Open Access

Temperature spectra of conductance of Ge/Si p-i-n structures with Ge quantum dots

  • Ihor I. Izhnin1Email author,
  • Olena I. Fitsych1,
  • Anton A. Pishchagin2,
  • Andrei P. Kokhanenko2,
  • Alexander V. Voitsekhovskii2,
  • Stanislav M. Dzyadukh2 and
  • Alexander I. Nikiforov2, 3
Nanoscale Research Letters201712:131

https://doi.org/10.1186/s11671-017-1916-0

Received: 20 December 2016

Accepted: 13 February 2017

Published: 20 February 2017

Abstract

This work presents results of investigation of Ge/Si p-i-n structures with Ge quantum dots in the i-region by the method of admittance spectroscopy. The structures contain multiple layers with Ge quantum dots separated by thin 5 nm layers of Si in the intrinsic region. Two peaks are observed on the temperature dependences of conductance of the investigated heterostructures. It is revealed that the second peak is broadened and corresponds to a system of closely lying energy levels.

Keywords

GeSiMolecular-beam epitaxyQuantum dotAdmittance spectroscopyEnergy levels of spatial quantization

PACS

73.21.La73.40.Lq73.63.Kv

Background

In the last few years, creating semiconductor structures with new physical properties has been the primary goal of nanotechnology, which has the aim of expanding the limits of applicability of semiconductor materials. The discovery of new physical properties allows for creating new devices using advanced technology of silicon microelectronics [14]. Also, in recent years, the interest in photoelectric properties of Ge/Si heterostructures (primarily designed for the spectral range of 1.3–1.55 μm) has increased. New types of photodetectors based on silicon-germanium low-dimensional heterostructures using intrasubband and intersubband transitions are intensively being developed. Such devices may be used in optoelectronic communication systems and remote monitoring [2, 5]. Large attention to Ge/Si structures is caused due to the possibility of their use in solar energy. Ge/Si heterostructures with Ge quantum dots have turned out to be promising for creating high-efficiency solar cells. Theoretical estimations predict efficiency of 53% for solar cells based on Si with Ge quantum dots [6]. Improving the efficiency of devices based on Ge/Si heterostructures with Ge quantum dots is possible due to the effects of spatial quantization.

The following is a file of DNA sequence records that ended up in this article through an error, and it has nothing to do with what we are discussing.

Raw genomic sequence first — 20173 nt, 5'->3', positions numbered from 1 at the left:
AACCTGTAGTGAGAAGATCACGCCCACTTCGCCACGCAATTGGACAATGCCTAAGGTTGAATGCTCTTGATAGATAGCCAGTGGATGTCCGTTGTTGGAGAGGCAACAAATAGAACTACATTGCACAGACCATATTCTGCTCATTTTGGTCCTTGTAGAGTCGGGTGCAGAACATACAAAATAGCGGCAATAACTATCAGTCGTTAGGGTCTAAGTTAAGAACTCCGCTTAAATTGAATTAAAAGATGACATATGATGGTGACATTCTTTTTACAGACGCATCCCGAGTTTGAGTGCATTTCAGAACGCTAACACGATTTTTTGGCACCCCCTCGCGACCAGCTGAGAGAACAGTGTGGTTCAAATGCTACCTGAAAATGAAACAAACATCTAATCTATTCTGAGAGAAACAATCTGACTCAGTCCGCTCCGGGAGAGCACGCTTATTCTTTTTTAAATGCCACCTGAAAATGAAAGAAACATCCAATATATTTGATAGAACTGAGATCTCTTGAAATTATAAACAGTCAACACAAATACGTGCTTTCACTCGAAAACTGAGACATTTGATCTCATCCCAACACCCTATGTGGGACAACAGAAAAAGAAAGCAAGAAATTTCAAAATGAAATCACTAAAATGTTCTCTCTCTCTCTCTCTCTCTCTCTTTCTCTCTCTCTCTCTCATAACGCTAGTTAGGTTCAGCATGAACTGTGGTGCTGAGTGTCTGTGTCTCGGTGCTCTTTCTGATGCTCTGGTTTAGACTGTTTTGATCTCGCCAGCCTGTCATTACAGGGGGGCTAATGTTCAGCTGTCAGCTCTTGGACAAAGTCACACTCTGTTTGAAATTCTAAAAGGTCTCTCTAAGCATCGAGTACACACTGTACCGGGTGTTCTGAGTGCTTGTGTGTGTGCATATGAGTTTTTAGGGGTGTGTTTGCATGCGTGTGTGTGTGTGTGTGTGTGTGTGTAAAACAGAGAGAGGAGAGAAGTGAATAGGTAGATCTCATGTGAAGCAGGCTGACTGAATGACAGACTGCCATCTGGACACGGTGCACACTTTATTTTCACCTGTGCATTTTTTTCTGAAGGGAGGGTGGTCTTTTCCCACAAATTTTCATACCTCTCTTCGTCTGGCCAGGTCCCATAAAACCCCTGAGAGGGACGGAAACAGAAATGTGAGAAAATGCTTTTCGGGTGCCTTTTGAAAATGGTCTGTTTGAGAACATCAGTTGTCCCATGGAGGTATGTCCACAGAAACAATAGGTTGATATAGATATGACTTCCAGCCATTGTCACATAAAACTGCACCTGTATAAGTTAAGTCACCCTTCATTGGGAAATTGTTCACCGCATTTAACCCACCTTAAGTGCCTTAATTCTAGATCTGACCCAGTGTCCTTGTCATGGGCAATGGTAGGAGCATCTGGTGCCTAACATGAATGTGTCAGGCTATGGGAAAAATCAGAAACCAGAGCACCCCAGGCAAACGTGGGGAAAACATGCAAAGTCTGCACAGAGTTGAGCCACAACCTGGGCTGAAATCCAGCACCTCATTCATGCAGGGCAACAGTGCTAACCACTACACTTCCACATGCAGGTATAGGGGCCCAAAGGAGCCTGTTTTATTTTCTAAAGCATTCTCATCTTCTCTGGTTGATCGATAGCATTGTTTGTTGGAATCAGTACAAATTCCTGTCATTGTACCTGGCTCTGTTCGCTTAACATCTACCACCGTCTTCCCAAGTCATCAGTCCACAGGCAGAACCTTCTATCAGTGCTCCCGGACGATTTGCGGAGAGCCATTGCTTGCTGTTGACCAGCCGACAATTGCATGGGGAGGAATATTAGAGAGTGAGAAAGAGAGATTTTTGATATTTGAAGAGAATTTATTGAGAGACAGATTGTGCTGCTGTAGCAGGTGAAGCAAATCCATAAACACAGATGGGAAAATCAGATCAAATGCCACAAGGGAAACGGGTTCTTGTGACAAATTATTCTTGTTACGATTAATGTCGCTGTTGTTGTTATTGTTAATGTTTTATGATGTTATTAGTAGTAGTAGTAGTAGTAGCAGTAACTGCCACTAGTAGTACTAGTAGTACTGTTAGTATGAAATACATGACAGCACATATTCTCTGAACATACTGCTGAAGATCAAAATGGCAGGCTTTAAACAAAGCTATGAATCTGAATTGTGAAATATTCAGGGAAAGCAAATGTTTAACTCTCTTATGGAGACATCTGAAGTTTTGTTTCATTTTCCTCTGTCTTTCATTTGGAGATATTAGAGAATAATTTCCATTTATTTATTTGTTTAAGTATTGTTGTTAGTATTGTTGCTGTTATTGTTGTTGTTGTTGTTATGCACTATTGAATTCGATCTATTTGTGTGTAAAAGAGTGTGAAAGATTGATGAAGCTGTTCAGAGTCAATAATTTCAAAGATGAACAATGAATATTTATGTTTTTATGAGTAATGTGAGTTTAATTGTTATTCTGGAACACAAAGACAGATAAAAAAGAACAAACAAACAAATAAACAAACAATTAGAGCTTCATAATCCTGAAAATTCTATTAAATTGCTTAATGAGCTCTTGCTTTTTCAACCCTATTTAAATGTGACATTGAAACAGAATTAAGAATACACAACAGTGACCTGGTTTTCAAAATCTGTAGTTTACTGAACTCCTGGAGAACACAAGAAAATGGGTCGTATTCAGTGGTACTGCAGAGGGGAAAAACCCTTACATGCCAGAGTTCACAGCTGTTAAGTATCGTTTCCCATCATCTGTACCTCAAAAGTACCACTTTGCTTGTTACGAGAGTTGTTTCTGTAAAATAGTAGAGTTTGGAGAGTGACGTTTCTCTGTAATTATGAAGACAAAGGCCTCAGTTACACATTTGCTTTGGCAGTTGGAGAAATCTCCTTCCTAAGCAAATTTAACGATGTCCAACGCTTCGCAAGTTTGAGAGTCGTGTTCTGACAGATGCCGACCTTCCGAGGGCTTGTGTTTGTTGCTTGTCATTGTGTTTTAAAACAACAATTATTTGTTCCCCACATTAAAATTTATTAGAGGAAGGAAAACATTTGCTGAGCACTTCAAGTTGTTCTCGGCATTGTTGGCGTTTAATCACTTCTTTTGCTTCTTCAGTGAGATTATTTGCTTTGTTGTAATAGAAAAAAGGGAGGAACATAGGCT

Nowadays, admittance spectroscopy is extensively used to obtain the information about some properties of semiconductor heterostructures with quantum dots. A large number of studies have been devoted to investigating structures containing Schottky barriers by the methods of admittance spectroscopy [79]. But it should be noted that studies of the characteristics of p-i-n structures based on Ge/Si material system by the method of admittance spectroscopy are still extremely rare. However, for device applications such as solar cells and photodetectors, p-i-n-structures are very important. In this work, we show the possibility of studying p-i-n-structures based on Si with Ge quantum dots by admittance methods.

Methods